I’m going to preface this by saying Mike Trout is still the best player in baseball. However…
For the first time in his entire career, it seems like Mike Trout has some legitimate competition at the top of the MLB totem pole. And the competitor resides just an hour north, in Chavez Ravine.
Cody Bellinger, ladies and gentleman, is the first player in the past six years that has seemed even close to entering the realm of Trout’s ability.
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There have been others in the past that seemed like potential challengers. Mookie Betts the past two seasons in Boston, Jose Altuve in Houston, and even Bryce Harper (not really though) have had times where they’ve matched Trout’s abilities.
For the Dodgers throughout the years, their fans have seemingly tried crowning a new player ever season. First Yasiel Puig, then Joc Pederson, Corey Seager, Max Muncy, and Bellinger. All the others have regressed to their respective mean, but Bellinger is different.
So it’s been well-documented how insanely good Bellinger has been the first third of this season. His current slashline is .383/.469/.761, and he is leading the league in hits, runs, and RBI’s. He is leading the best team in baseball right now, and has completely revitalized his young career.
And in doing so, he has become the biggest threat to Mike Trout’s throne as the best player in baseball.
Is he already the best? At this current moment, yes. He’s been better than Trout so far this year. I’m quite publicly not a fan of the Dodgers, but when it comes to Bellinger and Walker Buehler, I have a soft spot.
However, he is not the best player in baseball…yet.
A few things go into this.
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First off, for someone to become the best in any sport, it takes sustained success over a 2-3 year period. Even though Kevin Durant has been a better player than LeBron James since 2017, people are just now starting to label him as the best in the league. Patrick Mahomes won NFL MVP last year, but if you ask 100 people who they want to lead their team on a game-winning drive between him and Tom Brady, a large majority of them will select Brady.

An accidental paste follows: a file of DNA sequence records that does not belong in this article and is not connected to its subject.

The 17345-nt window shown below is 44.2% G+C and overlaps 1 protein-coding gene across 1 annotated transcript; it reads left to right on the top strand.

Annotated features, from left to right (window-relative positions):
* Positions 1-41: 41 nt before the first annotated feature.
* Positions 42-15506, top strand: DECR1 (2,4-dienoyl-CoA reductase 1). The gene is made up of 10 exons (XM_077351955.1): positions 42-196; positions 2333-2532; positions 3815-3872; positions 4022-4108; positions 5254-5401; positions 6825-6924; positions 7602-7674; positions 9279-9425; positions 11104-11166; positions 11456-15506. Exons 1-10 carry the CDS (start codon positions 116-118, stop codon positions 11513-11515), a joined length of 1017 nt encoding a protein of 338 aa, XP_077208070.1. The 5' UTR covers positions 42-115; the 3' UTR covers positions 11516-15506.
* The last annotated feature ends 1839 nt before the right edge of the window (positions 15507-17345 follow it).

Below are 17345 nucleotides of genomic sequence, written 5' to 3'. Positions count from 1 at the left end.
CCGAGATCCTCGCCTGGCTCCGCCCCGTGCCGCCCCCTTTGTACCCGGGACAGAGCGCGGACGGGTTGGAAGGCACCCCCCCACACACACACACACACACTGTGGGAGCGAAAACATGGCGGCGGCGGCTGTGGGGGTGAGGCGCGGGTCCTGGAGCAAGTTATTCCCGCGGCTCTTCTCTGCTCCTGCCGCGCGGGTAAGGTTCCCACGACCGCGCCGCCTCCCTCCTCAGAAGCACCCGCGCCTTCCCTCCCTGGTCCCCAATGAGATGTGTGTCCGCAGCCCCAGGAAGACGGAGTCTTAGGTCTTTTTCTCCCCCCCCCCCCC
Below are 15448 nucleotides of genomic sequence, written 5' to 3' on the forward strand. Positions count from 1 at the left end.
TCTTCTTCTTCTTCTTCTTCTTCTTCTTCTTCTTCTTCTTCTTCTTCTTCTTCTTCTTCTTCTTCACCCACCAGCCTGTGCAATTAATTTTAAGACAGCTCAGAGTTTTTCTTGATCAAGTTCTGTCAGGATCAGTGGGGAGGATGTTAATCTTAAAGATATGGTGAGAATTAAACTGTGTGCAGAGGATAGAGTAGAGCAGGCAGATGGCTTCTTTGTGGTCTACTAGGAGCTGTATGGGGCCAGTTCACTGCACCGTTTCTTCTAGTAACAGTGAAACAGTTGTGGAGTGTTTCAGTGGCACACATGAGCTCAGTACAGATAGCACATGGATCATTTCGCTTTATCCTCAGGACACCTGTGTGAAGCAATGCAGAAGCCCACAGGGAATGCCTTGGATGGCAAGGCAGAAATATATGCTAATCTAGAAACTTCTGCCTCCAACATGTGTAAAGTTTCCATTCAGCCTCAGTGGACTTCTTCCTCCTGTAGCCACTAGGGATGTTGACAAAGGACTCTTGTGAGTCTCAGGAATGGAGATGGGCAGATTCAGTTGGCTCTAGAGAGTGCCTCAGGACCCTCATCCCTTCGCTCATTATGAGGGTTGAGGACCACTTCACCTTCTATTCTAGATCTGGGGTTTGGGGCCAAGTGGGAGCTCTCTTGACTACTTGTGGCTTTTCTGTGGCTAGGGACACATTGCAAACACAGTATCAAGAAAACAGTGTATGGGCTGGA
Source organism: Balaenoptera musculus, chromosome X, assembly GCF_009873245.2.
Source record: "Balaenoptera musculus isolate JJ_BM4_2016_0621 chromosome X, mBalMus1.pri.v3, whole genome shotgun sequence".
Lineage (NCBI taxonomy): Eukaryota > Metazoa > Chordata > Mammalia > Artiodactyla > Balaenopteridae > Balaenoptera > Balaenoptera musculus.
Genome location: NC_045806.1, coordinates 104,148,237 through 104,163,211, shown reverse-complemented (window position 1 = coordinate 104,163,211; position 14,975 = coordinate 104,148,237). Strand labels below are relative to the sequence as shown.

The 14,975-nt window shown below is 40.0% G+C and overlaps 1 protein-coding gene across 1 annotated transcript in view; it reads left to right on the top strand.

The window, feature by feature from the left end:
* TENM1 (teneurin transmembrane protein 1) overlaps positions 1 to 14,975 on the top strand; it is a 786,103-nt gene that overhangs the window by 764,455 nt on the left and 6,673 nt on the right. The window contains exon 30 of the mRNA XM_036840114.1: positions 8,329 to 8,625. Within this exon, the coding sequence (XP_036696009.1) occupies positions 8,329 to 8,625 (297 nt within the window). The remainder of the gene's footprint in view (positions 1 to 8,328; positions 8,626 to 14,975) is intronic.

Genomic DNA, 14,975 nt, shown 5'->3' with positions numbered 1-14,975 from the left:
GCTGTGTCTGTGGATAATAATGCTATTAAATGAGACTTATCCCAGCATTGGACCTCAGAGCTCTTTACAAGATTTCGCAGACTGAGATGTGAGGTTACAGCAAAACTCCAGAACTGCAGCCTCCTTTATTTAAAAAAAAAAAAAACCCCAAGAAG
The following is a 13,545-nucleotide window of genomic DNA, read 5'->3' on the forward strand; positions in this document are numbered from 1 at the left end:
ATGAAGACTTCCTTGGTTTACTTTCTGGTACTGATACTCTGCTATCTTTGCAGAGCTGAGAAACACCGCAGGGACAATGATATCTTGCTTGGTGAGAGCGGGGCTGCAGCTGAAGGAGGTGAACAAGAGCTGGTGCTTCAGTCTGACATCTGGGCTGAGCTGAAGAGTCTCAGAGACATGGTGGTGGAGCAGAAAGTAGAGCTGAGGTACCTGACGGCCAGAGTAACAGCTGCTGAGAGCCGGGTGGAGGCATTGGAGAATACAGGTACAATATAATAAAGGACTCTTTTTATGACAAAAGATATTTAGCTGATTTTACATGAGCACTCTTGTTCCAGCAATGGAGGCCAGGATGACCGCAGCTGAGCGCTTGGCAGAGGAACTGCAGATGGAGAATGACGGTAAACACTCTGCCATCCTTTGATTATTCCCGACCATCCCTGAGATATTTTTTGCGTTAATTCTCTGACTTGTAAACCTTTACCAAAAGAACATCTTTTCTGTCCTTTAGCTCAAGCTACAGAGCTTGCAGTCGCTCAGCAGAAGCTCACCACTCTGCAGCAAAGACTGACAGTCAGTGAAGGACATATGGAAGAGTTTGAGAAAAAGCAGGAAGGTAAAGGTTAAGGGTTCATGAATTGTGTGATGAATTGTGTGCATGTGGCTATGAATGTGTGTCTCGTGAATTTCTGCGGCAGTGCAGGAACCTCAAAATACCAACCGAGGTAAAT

So for Bellinger, two months of playing out of his mind isn’t enough to surpass Trout as the best in baseball.
Furthermore, there’s context to these two months. Bellinger has amassed 5.2 WAR while Trout sits at 3.4. Even if we evened out the at-bats (Trout has about 20 less), Trout would still only have roughly 3.8 WAR.
So undeniably, Bellinger has been better this year (obviously). However, Trout has had one of the worst two-month period of his entire career, and has STILL been one of the best players in baseball and has his name in the MVP conversation.
Bellinger has played the best baseball of his life for two months and been worth 1.4 more WAR than Trout. Trout has played his worse baseball, Bellinger has played better than he probably ever will in a two-month period, and they still aren’t really all that different.
This isn’t a knock on Bellinger. He has completely changed his approach at the plate over one offseason, has tapped into the raw power he showed his rookie year, and is driving the ball better than anyone in the league. That being said, even if he’s the 2nd best player (or 3rd depending on how you feel about Christian Yelich) in the MLB, it’s still a distant second behind Trout.
Still though, Bellinger has posed a bigger threat than anyone before. If he keeps this level of play consistent throughout the season, it’ll be a serious topic of discussion throughout the offseason.